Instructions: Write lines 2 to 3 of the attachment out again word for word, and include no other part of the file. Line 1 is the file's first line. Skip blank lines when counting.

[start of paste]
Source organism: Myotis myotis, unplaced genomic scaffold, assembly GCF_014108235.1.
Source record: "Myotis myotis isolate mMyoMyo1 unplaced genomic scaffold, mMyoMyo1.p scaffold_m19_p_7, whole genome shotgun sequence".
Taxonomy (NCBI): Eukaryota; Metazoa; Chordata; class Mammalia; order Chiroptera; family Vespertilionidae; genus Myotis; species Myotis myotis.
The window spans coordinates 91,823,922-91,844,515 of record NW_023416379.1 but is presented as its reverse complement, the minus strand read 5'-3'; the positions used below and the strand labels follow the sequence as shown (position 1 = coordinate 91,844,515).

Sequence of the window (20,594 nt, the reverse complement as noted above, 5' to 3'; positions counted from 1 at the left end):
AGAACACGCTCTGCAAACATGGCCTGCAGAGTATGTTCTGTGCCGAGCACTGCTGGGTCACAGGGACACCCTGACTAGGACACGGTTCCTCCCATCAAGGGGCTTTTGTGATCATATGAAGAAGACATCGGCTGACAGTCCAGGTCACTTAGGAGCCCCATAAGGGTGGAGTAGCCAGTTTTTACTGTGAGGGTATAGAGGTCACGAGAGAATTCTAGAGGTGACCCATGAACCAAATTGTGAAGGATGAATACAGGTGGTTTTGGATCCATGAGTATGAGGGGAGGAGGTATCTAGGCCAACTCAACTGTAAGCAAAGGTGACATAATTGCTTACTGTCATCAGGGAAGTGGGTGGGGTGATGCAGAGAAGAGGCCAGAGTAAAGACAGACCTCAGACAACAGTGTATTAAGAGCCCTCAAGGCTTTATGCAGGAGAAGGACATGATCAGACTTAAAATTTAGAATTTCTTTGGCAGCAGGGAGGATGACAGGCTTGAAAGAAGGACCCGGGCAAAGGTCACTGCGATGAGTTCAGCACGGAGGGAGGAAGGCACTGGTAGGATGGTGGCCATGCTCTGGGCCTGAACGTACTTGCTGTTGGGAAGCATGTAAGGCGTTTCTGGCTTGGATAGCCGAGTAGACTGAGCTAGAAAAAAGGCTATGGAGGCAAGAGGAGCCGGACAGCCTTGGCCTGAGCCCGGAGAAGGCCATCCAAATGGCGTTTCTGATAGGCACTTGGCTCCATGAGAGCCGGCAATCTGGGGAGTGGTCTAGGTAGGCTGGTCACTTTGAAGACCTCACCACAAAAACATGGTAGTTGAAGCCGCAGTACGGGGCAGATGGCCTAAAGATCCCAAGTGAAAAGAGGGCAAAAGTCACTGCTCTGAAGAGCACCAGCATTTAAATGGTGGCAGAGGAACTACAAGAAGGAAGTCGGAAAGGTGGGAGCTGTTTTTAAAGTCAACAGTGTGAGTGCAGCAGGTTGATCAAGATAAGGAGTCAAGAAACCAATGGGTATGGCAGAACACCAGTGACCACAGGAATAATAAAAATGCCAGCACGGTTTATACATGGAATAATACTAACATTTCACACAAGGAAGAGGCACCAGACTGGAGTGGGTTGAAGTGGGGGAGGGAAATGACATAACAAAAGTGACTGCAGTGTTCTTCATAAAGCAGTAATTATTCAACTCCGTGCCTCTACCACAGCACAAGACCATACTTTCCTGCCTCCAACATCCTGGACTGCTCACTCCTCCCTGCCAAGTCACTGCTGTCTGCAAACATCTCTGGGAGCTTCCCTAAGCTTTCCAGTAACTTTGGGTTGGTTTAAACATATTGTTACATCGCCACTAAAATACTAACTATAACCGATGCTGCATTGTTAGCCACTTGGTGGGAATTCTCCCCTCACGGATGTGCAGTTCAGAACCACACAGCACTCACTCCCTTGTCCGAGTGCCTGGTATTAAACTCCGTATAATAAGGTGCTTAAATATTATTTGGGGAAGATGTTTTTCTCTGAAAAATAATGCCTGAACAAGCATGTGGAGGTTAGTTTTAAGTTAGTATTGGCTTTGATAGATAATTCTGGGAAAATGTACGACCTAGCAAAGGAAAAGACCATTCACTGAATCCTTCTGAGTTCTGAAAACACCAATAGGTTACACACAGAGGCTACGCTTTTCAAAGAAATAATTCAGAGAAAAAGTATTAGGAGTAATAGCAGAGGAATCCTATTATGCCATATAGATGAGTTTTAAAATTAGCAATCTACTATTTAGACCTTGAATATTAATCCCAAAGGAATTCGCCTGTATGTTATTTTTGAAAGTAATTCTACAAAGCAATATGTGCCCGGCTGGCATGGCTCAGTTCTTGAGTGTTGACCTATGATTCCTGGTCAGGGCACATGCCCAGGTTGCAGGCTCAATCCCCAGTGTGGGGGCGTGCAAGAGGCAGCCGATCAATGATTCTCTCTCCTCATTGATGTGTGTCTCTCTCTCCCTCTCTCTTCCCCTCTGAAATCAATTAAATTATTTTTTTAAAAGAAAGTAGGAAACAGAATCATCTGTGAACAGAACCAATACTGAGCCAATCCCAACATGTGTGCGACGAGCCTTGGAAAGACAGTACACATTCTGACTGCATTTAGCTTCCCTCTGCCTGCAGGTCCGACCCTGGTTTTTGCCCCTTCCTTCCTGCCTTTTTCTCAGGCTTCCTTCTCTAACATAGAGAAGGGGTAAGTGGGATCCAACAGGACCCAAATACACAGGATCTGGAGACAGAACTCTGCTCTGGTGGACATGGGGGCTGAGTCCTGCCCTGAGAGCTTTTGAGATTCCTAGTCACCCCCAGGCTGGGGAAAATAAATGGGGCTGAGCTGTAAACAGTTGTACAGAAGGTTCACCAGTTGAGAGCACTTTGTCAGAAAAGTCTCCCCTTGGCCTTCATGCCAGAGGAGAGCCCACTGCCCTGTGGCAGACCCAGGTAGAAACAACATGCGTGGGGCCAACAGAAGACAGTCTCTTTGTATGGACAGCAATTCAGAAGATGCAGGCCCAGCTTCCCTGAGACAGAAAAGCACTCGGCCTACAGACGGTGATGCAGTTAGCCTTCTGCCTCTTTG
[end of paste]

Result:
Source record: "Myotis myotis isolate mMyoMyo1 unplaced genomic scaffold, mMyoMyo1.p scaffold_m19_p_7, whole genome shotgun sequence".
Taxonomy (NCBI): Eukaryota; Metazoa; Chordata; class Mammalia; order Chiroptera; family Vespertilionidae; genus Myotis; species Myotis myotis.